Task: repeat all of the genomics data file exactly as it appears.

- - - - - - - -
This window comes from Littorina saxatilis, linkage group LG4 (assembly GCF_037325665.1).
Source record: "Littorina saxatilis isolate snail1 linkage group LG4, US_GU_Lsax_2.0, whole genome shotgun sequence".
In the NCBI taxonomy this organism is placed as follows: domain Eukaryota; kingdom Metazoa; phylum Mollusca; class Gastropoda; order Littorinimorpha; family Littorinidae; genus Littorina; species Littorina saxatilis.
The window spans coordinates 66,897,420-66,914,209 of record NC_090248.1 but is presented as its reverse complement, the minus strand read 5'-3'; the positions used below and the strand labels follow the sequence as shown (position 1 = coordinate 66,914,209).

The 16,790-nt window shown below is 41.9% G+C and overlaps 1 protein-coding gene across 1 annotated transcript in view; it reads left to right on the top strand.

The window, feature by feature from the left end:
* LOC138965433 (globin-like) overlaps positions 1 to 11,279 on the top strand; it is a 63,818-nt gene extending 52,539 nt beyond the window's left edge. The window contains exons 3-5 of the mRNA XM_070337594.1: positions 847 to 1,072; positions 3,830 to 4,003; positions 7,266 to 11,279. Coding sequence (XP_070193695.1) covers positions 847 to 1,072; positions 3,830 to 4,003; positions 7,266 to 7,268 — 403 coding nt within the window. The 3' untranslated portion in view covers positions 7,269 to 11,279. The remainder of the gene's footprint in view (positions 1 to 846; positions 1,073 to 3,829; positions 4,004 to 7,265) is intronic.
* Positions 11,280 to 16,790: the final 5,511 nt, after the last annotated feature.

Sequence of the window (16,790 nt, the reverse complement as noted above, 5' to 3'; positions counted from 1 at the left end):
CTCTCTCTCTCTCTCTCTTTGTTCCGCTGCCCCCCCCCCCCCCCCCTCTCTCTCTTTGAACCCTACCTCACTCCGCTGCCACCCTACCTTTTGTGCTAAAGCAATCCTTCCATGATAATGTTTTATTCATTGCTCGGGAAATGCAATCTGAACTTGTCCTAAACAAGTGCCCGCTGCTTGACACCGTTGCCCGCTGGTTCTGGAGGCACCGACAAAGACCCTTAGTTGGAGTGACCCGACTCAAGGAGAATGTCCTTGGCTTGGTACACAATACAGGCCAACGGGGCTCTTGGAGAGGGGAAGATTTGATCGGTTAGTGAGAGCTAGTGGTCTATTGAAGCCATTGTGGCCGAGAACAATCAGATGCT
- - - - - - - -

This window comes from Littorina saxatilis, linkage group LG4 (assembly GCF_037325665.1).
Source record: "Littorina saxatilis isolate snail1 linkage group LG4, US_GU_Lsax_2.0, whole genome shotgun sequence".
In the NCBI taxonomy this organism is placed as follows: domain Eukaryota; kingdom Metazoa; phylum Mollusca; class Gastropoda; order Littorinimorpha; family Littorinidae; genus Littorina; species Littorina saxatilis.
The window spans coordinates 66,897,420-66,914,209 of record NC_090248.1 but is presented as its reverse complement, the minus strand read 5'-3'; the positions used below and the strand labels follow the sequence as shown (position 1 = coordinate 66,914,209).

The 16,790-nt window shown below is 41.9% G+C and overlaps 1 protein-coding gene across 1 annotated transcript in view; it reads left to right on the top strand.

The window, feature by feature from the left end:
* LOC138965433 (globin-like) overlaps positions 1 to 11,279 on the top strand; it is a 63,818-nt gene extending 52,539 nt beyond the window's left edge. The window contains exons 3-5 of the mRNA XM_070337594.1: positions 847 to 1,072; positions 3,830 to 4,003; positions 7,266 to 11,279. Coding sequence (XP_070193695.1) covers positions 847 to 1,072; positions 3,830 to 4,003; positions 7,266 to 7,268 — 403 coding nt within the window. The 3' untranslated portion in view covers positions 7,269 to 11,279. The remainder of the gene's footprint in view (positions 1 to 846; positions 1,073 to 3,829; positions 4,004 to 7,265) is intronic.
* Positions 11,280 to 16,790: the final 5,511 nt, after the last annotated feature.

Sequence of the window (16,790 nt, the reverse complement as noted above, 5' to 3'; positions counted from 1 at the left end):
CTCTCTCTCTCTCTCTCTTTGTTCCGCTGCCCCCCCCCCCCCCCCCTCTCTCTCTTTGAACCCTACCTCACTCCGCTGCCACCCTACCTTTTGTGCTAAAGCAATCCTTCCATGATAATGTTTTATTCATTGCTCGGGAAATGCAATCTGAACTTGTCCTAAACAAGTGCCCGCTGCTTGACACCGTTGCCCGCTGGTTCTGGAGGCACCGACAAAGACCCTTAGTTGGAGTGACCCGACTCAAGGAGAATGTCCTTGGCTTGGTACACAATACAGGCCAACGGGGCTCTTGGAGAGGGGAAGATTTGATCGGTTAGTGAGAGCTAGTGGTCTATTGAAGCCATTGTGGCCGAGAACAATCAGATGCT